The ice shelf velocity field is needed for determining the effect of buttressing in the grounding-line flux conditions (see below) as well as for the thickness evolution of the ice shelf. For the purpose of buttressing, velocity gradients downstream from the grounding line are used to determine the longitudinal stretching rate, which is compared to the stretching rate of a freely floating ice shelf to determine a so-called buttressing factor.

Both SIA and SSA velocities are combined to obtain the velocity field of the
grounded ice sheet according to the hybrid model

Basal sliding is introduced as a Weertman sliding law, i.e.

Basal friction within the HySSA equations can also be calculated based on a
model for plastic till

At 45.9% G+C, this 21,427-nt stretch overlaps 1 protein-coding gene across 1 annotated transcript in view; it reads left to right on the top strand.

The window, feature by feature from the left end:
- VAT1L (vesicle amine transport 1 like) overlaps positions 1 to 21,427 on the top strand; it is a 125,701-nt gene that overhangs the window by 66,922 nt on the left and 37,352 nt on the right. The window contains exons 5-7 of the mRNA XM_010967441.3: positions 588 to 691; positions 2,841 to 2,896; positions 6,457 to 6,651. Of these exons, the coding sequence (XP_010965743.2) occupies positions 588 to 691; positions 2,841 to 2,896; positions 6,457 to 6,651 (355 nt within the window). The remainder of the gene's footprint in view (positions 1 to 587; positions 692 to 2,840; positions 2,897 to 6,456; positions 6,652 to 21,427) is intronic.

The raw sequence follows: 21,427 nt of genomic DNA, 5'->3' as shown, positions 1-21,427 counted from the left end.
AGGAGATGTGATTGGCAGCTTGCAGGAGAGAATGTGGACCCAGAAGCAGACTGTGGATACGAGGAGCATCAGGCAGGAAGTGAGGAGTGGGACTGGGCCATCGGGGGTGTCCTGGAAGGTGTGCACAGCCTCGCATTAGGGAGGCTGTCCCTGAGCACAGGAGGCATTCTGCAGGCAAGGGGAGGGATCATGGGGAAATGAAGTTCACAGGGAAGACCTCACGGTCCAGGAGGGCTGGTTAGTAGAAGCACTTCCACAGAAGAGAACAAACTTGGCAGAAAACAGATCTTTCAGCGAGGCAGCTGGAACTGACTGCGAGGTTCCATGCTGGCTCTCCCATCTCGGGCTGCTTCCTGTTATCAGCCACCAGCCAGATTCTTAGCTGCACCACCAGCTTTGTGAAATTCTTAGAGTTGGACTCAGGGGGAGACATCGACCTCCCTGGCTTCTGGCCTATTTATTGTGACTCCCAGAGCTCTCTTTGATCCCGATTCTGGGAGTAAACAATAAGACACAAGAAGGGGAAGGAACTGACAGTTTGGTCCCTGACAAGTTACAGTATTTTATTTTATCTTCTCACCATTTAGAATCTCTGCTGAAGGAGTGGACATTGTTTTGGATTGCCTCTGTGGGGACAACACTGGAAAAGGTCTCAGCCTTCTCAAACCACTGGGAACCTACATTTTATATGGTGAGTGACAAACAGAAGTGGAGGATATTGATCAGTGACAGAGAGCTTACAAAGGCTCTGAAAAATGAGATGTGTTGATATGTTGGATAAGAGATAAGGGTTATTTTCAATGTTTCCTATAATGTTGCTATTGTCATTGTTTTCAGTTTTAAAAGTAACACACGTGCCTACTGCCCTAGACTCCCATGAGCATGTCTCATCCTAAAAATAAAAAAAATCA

The most comprehensive approach to solve for the subglacial water pressure in
Eq. (

To link Coulomb friction to basal drag, the formulation proposed by

Alternatively, both the power-law sliding law Eq. (

Previous studies have indicated that it is necessary to resolve the
transition zone/boundary layer at sufficiently fine resolution in order to
capture grounding-line migration accurately

This yields the vertically averaged velocity

Equation (

The grounding-line parametrization based on the boundary layer theory by

The TGL flux condition can be used in conjunction with power-law basal
sliding. Indeed,

Ice sheet thickness evolution is based on mass conservation, leading to the
continuity equation. For the general ice sheet–ice shelf system, this is
written as

It is also ensured that thinning due to grounding-line retreat does not
exceed the maximum permissible rate, using theoretical knowledge of maximum